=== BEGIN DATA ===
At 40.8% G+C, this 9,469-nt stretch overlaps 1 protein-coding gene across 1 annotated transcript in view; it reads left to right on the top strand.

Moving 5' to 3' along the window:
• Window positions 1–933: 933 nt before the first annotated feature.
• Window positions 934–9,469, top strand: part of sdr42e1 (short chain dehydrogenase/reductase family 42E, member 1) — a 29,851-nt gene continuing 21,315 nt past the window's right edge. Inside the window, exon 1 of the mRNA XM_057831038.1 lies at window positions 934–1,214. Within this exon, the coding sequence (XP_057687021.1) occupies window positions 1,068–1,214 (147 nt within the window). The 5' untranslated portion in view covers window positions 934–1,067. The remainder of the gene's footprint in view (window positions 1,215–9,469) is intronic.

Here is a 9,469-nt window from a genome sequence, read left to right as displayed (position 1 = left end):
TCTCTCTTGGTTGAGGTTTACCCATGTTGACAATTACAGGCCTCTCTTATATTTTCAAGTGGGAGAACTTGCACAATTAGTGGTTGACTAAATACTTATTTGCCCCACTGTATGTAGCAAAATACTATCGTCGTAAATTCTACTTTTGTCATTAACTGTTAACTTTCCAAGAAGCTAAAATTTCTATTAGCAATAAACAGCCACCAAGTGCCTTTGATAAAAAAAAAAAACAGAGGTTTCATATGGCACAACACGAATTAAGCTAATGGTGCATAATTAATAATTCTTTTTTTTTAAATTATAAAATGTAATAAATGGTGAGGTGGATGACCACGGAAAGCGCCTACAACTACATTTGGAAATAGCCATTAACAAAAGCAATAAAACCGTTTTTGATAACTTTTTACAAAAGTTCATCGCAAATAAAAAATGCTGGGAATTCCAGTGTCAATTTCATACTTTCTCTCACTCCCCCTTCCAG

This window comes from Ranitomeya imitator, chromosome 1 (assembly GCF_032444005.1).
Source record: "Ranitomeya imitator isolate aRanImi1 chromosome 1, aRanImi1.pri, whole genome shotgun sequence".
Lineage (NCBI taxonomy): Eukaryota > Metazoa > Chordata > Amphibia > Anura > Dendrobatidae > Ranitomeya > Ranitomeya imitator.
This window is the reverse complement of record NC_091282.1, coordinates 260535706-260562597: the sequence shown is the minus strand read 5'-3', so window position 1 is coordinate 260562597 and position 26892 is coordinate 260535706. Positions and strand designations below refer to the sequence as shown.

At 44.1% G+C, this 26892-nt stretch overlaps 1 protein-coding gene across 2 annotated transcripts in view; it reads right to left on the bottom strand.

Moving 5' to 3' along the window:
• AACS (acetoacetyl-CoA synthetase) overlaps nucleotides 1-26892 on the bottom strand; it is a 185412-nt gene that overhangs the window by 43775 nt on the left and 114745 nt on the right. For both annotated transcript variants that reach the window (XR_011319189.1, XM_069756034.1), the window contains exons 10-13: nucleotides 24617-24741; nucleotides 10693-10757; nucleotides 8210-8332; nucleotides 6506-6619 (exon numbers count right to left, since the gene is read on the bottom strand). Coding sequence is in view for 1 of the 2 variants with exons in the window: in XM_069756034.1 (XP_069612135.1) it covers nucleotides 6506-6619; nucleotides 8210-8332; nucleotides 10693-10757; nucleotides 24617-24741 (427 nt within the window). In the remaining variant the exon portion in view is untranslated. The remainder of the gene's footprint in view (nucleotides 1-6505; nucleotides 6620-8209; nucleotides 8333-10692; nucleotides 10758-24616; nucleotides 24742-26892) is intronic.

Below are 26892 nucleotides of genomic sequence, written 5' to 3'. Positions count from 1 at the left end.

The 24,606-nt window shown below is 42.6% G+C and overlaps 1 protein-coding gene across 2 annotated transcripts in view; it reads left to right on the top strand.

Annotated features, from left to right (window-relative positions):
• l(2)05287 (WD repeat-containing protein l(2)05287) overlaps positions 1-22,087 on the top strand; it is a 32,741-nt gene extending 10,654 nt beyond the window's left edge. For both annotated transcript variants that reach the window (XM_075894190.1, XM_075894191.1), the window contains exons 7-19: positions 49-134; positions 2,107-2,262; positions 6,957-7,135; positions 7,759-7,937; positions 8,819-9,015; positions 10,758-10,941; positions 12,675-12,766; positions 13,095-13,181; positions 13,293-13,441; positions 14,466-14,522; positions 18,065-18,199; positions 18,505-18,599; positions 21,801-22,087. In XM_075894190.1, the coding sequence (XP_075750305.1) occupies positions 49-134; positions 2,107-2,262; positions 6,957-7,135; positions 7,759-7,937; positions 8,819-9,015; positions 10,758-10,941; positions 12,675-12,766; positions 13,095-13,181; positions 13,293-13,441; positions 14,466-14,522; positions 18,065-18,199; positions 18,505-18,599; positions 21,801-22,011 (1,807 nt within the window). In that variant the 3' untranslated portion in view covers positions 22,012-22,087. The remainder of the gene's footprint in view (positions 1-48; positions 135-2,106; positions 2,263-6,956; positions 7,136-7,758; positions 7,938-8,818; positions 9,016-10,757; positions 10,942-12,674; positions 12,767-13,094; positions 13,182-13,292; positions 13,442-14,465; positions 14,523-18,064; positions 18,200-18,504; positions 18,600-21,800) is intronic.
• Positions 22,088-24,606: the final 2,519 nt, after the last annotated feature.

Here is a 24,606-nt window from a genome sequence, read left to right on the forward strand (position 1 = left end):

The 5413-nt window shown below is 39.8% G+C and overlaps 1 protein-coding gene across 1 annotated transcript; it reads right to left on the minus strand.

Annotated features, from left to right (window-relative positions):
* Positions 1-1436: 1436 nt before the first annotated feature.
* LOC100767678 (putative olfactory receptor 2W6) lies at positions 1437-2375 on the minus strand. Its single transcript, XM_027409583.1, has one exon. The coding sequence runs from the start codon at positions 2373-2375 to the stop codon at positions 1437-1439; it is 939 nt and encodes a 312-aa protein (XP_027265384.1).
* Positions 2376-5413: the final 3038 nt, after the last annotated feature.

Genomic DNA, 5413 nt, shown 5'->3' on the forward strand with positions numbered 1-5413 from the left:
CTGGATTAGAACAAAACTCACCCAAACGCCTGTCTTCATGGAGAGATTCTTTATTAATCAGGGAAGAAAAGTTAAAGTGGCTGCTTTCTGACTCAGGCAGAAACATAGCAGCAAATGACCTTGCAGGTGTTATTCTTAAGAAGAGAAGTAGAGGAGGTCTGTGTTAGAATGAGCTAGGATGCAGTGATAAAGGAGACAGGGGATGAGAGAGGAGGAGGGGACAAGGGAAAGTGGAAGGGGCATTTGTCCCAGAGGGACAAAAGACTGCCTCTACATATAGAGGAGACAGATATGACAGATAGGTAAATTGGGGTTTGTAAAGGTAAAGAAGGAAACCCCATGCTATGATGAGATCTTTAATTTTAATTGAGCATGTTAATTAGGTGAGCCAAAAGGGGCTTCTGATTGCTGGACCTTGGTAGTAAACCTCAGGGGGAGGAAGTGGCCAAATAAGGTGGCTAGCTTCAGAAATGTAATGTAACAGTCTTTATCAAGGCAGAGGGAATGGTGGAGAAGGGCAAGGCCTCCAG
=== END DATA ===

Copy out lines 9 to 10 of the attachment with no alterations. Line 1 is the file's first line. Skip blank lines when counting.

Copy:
Lineage (NCBI taxonomy): Eukaryota > Metazoa > Chordata > Amphibia > Anura > Dendrobatidae > Ranitomeya > Ranitomeya imitator.
This window is the reverse complement of record NC_091282.1, coordinates 260535706-260562597: the sequence shown is the minus strand read 5'-3', so window position 1 is coordinate 260562597 and position 26892 is coordinate 260535706. Positions and strand designations below refer to the sequence as shown.